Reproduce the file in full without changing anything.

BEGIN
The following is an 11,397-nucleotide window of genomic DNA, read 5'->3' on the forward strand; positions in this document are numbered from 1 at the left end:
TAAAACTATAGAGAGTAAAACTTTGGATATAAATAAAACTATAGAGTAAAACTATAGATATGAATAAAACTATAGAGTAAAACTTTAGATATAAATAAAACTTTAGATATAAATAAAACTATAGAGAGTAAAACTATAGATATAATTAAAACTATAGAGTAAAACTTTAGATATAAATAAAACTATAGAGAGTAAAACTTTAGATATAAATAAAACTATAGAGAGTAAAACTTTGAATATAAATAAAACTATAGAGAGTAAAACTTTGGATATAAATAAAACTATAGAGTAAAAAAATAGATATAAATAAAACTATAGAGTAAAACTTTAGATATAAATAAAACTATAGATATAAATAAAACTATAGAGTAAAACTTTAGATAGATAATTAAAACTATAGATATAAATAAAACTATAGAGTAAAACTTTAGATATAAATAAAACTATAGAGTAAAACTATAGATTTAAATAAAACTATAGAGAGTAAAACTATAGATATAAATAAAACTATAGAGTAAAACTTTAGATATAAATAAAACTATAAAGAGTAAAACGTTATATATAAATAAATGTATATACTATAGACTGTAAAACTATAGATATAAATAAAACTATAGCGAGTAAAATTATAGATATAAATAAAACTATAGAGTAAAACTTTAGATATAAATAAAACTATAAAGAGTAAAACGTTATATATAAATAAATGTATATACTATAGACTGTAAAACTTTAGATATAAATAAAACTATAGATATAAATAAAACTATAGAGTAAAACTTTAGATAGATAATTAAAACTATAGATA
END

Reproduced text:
The following is an 11,397-nucleotide window of genomic DNA, read 5'->3' on the forward strand; positions in this document are numbered from 1 at the left end:
TAAAACTATAGAGAGTAAAACTTTGGATATAAATAAAACTATAGAGTAAAACTATAGATATGAATAAAACTATAGAGTAAAACTTTAGATATAAATAAAACTTTAGATATAAATAAAACTATAGAGAGTAAAACTATAGATATAATTAAAACTATAGAGTAAAACTTTAGATATAAATAAAACTATAGAGAGTAAAACTTTAGATATAAATAAAACTATAGAGAGTAAAACTTTGAATATAAATAAAACTATAGAGAGTAAAACTTTGGATATAAATAAAACTATAGAGTAAAAAAATAGATATAAATAAAACTATAGAGTAAAACTTTAGATATAAATAAAACTATAGATATAAATAAAACTATAGAGTAAAACTTTAGATAGATAATTAAAACTATAGATATAAATAAAACTATAGAGTAAAACTTTAGATATAAATAAAACTATAGAGTAAAACTATAGATTTAAATAAAACTATAGAGAGTAAAACTATAGATATAAATAAAACTATAGAGTAAAACTTTAGATATAAATAAAACTATAAAGAGTAAAACGTTATATATAAATAAATGTATATACTATAGACTGTAAAACTATAGATATAAATAAAACTATAGCGAGTAAAATTATAGATATAAATAAAACTATAGAGTAAAACTTTAGATATAAATAAAACTATAAAGAGTAAAACGTTATATATAAATAAATGTATATACTATAGACTGTAAAACTTTAGATATAAATAAAACTATAGATATAAATAAAACTATAGAGTAAAACTTTAGATAGATAATTAAAACTATAGATA